The Ashburton Guardian. Magna Est Veritas, Bt Prevalebit. SATURDAY, NOVEMBER 19, 1881. Sir George Grey at Auckland City East.
TOWN EDITION. [lssued at 430 p.m. j
“ How are the might fallen, and the weapons of war perished !” Something of this kind has probably been the exclamation of many an experienced New Zealand politician on reading the re ports of Sir George Grey’s address last week to the electors of Auckland City East. All the old fire, enthusiasm, and sensationalism were absent; the serfs were apparently dead, and the stage properties, in the way of gridiorns, had been carted away; and the audience had to listen to a speech composed of one or two palpable misstatements as to plain matters of fact, balanced by two or three palpable trusims, with which everybody was previously acquainted, and a certain quantity of padding consisting of a dry repetition of two or three articles of the Democratic creed of the day.
The ex-Premier started with a contradiction of the statement that there is now only one party in Parliament, and that all the members are avowed Liberals. He asserted that he and his parly had definite principles upon which they were united in opposition to the Ministry. But if this be so, where are these principles to be found, and who is their exponent ? Sir G. Grey, Messrs Macandrew, Ormond, Montgomery, and Ballance are all respectively called the leade r s of the Opposition, but no two of them agree as to the most important points of their political faith. Who is then the depository of the truth ? And if they are all wrong, except “ the great proconsul,” his party must be indeed a small one ; so small that Messrs Lundon and Speight would be about its only members. The speaker, however, passed on from the assertion of the existence of an organized opposition to denounce the present railway tariff as excessively heavy. We believe, in common with many other people, both Democrats and Conservatives, that it is; but an alteration of the railway carriage of grain by a penny a bushel is surely not sufficient to constitute a great principal of public policy, far less a policy by itself. And even this question Sir George Grey did not seem to have mastered, for the only proof he gave of the oppressiveness of the present tariff was that, while the carriage of grain from Timaru to Christchurch is as high as 3d per bushel, it is only 2d from New York to Liverpool. Probably, but any boy in a merchant’s office could have told him that land carriage is almost always more expensive than carriage by water. If, however, Sir George chooses to attack the existing railway tariff next session, and will post himself up with the proper information, he will do good, and will be supported by many members on both sides of the House.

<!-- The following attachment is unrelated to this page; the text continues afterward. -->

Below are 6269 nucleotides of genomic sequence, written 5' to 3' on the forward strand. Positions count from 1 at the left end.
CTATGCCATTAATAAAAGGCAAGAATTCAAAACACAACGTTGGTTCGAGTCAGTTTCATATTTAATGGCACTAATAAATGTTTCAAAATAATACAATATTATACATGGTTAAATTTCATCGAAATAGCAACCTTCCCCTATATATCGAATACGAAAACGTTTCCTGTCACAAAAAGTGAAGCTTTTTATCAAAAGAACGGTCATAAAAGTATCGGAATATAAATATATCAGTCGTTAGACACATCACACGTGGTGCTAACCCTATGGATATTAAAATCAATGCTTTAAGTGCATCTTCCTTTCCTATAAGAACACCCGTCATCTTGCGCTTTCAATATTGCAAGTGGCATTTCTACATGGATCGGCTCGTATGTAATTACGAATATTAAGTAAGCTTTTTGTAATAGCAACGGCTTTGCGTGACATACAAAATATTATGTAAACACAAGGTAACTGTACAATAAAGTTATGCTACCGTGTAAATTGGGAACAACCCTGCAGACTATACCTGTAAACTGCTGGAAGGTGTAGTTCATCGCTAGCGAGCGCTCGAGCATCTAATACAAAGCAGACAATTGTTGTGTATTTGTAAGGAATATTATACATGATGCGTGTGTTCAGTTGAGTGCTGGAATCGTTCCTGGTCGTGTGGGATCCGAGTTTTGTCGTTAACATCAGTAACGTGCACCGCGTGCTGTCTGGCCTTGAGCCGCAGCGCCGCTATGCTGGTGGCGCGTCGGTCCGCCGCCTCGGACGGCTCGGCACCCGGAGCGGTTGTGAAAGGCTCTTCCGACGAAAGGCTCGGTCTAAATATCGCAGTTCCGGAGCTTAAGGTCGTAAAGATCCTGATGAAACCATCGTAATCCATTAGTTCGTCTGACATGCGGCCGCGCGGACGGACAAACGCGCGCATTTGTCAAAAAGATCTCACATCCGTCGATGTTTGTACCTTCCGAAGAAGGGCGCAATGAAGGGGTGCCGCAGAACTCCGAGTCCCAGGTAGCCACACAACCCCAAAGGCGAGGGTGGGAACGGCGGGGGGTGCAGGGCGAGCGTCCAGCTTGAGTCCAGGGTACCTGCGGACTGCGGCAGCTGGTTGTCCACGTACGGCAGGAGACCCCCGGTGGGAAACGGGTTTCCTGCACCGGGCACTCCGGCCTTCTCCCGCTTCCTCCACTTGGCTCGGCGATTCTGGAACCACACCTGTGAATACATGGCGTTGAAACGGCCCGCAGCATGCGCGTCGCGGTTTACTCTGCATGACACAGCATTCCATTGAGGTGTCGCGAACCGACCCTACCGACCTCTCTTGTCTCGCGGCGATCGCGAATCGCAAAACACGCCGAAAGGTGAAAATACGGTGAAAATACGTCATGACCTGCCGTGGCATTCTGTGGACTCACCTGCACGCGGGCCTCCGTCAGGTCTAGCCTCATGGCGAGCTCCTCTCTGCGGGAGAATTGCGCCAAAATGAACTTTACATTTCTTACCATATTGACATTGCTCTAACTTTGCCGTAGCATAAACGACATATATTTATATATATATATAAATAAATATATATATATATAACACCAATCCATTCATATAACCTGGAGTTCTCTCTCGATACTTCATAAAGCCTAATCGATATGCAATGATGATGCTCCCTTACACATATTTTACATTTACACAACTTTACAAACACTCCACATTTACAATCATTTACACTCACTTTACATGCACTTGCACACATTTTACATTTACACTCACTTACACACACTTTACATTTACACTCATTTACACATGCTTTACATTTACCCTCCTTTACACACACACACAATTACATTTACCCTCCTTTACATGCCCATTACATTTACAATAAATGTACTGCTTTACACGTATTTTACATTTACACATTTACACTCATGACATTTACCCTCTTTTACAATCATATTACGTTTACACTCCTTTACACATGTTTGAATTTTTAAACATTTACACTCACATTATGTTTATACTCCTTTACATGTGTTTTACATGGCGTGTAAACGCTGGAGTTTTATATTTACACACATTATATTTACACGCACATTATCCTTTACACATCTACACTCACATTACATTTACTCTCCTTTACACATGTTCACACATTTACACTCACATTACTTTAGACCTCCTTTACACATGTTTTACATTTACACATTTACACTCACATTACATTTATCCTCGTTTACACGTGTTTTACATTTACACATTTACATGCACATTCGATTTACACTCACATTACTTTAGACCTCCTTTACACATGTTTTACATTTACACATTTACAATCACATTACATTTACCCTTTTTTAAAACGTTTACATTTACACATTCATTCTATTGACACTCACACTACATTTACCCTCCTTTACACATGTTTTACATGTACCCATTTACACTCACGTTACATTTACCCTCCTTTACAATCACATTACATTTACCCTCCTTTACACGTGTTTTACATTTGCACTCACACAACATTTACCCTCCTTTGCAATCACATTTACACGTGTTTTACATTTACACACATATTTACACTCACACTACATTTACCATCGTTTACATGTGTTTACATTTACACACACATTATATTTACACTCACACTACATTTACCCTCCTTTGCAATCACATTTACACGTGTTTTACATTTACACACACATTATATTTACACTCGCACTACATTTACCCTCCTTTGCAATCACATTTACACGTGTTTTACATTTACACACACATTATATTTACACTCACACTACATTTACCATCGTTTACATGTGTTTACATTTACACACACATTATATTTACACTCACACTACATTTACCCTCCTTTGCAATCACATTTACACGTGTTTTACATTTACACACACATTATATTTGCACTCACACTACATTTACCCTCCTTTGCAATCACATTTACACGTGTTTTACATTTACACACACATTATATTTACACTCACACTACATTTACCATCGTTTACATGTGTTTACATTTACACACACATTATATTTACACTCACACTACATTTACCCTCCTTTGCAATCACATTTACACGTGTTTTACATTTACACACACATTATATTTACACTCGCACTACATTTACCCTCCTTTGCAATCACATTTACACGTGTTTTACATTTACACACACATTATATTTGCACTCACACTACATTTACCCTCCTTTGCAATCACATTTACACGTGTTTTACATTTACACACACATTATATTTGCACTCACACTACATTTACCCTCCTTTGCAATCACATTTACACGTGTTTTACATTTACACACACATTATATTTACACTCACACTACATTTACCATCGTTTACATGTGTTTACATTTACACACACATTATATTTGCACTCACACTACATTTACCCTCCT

The chief burden of the song of the dying swan was that the loss sustained through the lowering of the railway tariff was to be recouped by taxation of the property holders in those parts where the railway ran. Well, that has been done already. The railways now run pretty nearly all over the colony, and all property holders already have to pay the property tax. That property tax which he thinks ought to be levied has been already imposed by his most bitter enemies, the Hall Ministry. If in this case also, Sir George thinks the tax should be raised to what it was before, namely, id instead of j4d in the there will be several members on the Ministerial benches as well as his own little knot of followers who will support him ; but this item is no part of a distinctive policy. Altogether it may be safely assured, after reading the report of Sir George Grey’s speech, that if the Ministry have no policy of their own, neither have their opponents any either, at least so far as Sir George Grey knows, and it is not always a matter of necessity that there should be two mutually hostile political parties in our small colonial Parliament. Measures are often best discussed from the standpoint of their individual merits. After all we only form a population of half a million, and if our politics become parish veslry politics they are none the worse for that. Frogs that puff and blows; in the attempt to expand into oxen, generally burst themselves and come to grief. No doubt to the stump orator it is a melancholy thing to find that tall talk is in no demand, and the abstract rights of the whole human race and the most remote posterity are unsaleable commodities. But people of common sense and common honesty generally regard politics as a mere adapation ofparticular measures to gain certain ends in a very limited sphere of action. The larger part of a nation’s destiny the individuals who compose that nation must work out for themselves, and by themselves individually in their every day life.